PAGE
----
Moody’s A1 Stable March 31, 2010
Fitch A+ Positive November 10, 2017
The Ministry of Finance (Rahandusministeerium) is responsible for setting the government’s budget and is directly answerable to the country’s parliament. The Ministry gives the task of managing Estonia’s national debt to its State Treasury Department. The State Treasury Department runs accounts for government departments and state agencies.
The State Treasury does not like to raise debt through the sale of traditional debt instruments to the commercial market. This is very unusual. However, the Estonian government became used to getting loans from other governments and international development banks during the early years of its independence from the Soviet Union and became used to this form of borrowing.
There have only been two points in its recent history that the government of Estonia has issued bonds. These were before the country moved over from its own currency to the Euro:
Since the above bonds were paid off, the Estonian government has not issued any more. The public servants who manage Estonia’s debt prefer to borrow from the European Investment Bank. This channel of credit gives the government better interest rates on its debt than it would need to offer on bonds that it might issue. The costs of arranging loans from the EIB are minimal and work out a lot cheaper than administering a government securities sales system.
The government of the Republic of Estonia needs to borrow very little money. As the graph below shows, the government’s annual budget deficit was greater than one percent of the nation’s GDP for only two years in the current century.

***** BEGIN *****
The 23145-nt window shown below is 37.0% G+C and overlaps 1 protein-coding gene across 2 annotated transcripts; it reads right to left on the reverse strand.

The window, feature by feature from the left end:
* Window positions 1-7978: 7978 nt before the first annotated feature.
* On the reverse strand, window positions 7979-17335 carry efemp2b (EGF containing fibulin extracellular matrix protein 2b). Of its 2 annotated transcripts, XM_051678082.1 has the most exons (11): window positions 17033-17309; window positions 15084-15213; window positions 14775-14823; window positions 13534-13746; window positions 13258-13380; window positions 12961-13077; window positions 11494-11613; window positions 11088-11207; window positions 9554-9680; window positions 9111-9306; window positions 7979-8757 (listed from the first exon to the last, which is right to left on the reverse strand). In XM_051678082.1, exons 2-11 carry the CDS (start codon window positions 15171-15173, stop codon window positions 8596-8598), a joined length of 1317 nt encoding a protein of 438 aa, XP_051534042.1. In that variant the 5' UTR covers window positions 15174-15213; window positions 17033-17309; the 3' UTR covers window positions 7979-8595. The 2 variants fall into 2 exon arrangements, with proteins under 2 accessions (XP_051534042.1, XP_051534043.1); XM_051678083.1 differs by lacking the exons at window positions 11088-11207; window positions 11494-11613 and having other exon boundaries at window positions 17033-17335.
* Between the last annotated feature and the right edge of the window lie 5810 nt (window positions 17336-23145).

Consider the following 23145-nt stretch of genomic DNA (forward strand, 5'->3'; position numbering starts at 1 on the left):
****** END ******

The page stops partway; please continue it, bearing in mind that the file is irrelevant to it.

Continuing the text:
In the few years when the government has not run a budget surplus, its deficits have been very small. These small borrowing needs are easier to fulfill with a bank loan than with the issuance of debt instruments. The policy of Estonia’s government is to repay any borrowings as quickly as possible. So, the rigid maturity dates of bonds does not fit with its repayment schedule preferences.
The government of Estonia is not only a borrower from EU-linked financial institutions, it is also a creditor to one of them. This is the European Financial Stability Fund, to which all EU members have to give guarantees.
Although the government of Estonia has never had to pay out any money to the EFSF, it has had to pledge a guarantee. Even though this is not a debt, those guarantees are counted as part of Estonia’s national debt. The inclusion of this guarantee to the EFSF in the national debt figures of each underwriting county is stipulated by the Maastricht Treaty’s accounting figures. So, the Eurostat-calculated figure of a debt to GDP ratio of 9% at the end of 2017 includes that guarantee to the EFSF.
The Estonian guarantee to the EFSF amounts to 22% of the total national debt of the country. With that guarantee stripped out, statisticians are left with the money that Estonia actually owes, which works out a debt to GDP ratio of 7% of GDP.
What facts should you know about Estonia’s national debt?